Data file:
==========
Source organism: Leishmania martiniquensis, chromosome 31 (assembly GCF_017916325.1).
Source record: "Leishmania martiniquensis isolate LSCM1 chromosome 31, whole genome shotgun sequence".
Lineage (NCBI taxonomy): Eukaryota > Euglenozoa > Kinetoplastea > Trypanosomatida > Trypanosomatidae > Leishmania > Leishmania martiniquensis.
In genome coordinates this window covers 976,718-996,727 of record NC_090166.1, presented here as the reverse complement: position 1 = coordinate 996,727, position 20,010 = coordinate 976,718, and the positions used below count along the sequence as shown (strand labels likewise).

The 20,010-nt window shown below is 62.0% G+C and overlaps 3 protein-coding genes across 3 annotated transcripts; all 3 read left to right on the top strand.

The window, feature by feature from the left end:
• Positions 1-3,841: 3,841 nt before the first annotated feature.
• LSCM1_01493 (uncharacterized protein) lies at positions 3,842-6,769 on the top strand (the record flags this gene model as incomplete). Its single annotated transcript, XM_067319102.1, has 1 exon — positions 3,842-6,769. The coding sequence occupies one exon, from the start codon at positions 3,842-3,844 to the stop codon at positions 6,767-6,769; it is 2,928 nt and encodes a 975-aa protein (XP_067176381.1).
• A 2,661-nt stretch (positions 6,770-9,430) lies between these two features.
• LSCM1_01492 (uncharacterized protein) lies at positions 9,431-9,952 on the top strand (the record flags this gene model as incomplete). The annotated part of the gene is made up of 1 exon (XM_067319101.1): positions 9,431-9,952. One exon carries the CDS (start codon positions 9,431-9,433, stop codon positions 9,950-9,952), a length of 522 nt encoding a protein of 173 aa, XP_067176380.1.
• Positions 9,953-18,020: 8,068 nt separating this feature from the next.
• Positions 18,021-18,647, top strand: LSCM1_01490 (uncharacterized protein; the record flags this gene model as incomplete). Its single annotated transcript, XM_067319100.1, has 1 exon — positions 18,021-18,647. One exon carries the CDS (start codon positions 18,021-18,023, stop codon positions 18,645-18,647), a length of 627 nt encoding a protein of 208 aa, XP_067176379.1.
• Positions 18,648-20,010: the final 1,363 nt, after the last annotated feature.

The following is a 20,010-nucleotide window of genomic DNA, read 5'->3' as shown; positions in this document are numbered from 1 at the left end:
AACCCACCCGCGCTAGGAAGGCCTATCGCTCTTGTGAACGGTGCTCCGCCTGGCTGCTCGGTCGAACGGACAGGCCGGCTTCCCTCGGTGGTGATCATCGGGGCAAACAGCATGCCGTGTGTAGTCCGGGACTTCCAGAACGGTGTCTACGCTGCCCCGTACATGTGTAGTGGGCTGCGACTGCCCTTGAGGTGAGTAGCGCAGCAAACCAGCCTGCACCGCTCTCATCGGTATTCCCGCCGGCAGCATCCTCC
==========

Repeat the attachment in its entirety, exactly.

Source organism: Leishmania martiniquensis, chromosome 31 (assembly GCF_017916325.1).
Source record: "Leishmania martiniquensis isolate LSCM1 chromosome 31, whole genome shotgun sequence".
Lineage (NCBI taxonomy): Eukaryota > Euglenozoa > Kinetoplastea > Trypanosomatida > Trypanosomatidae > Leishmania > Leishmania martiniquensis.
In genome coordinates this window covers 976,718-996,727 of record NC_090166.1, presented here as the reverse complement: position 1 = coordinate 996,727, position 20,010 = coordinate 976,718, and the positions used below count along the sequence as shown (strand labels likewise).

The 20,010-nt window shown below is 62.0% G+C and overlaps 3 protein-coding genes across 3 annotated transcripts; all 3 read left to right on the top strand.

The window, feature by feature from the left end:
• Positions 1-3,841: 3,841 nt before the first annotated feature.
• LSCM1_01493 (uncharacterized protein) lies at positions 3,842-6,769 on the top strand (the record flags this gene model as incomplete). Its single annotated transcript, XM_067319102.1, has 1 exon — positions 3,842-6,769. The coding sequence occupies one exon, from the start codon at positions 3,842-3,844 to the stop codon at positions 6,767-6,769; it is 2,928 nt and encodes a 975-aa protein (XP_067176381.1).
• A 2,661-nt stretch (positions 6,770-9,430) lies between these two features.
• LSCM1_01492 (uncharacterized protein) lies at positions 9,431-9,952 on the top strand (the record flags this gene model as incomplete). The annotated part of the gene is made up of 1 exon (XM_067319101.1): positions 9,431-9,952. One exon carries the CDS (start codon positions 9,431-9,433, stop codon positions 9,950-9,952), a length of 522 nt encoding a protein of 173 aa, XP_067176380.1.
• Positions 9,953-18,020: 8,068 nt separating this feature from the next.
• Positions 18,021-18,647, top strand: LSCM1_01490 (uncharacterized protein; the record flags this gene model as incomplete). Its single annotated transcript, XM_067319100.1, has 1 exon — positions 18,021-18,647. One exon carries the CDS (start codon positions 18,021-18,023, stop codon positions 18,645-18,647), a length of 627 nt encoding a protein of 208 aa, XP_067176379.1.
• Positions 18,648-20,010: the final 1,363 nt, after the last annotated feature.

The following is a 20,010-nucleotide window of genomic DNA, read 5'->3' as shown; positions in this document are numbered from 1 at the left end:
AACCCACCCGCGCTAGGAAGGCCTATCGCTCTTGTGAACGGTGCTCCGCCTGGCTGCTCGGTCGAACGGACAGGCCGGCTTCCCTCGGTGGTGATCATCGGGGCAAACAGCATGCCGTGTGTAGTCCGGGACTTCCAGAACGGTGTCTACGCTGCCCCGTACATGTGTAGTGGGCTGCGACTGCCCTTGAGGTGAGTAGCGCAGCAAACCAGCCTGCACCGCTCTCATCGGTATTCCCGCCGGCAGCATCCTCC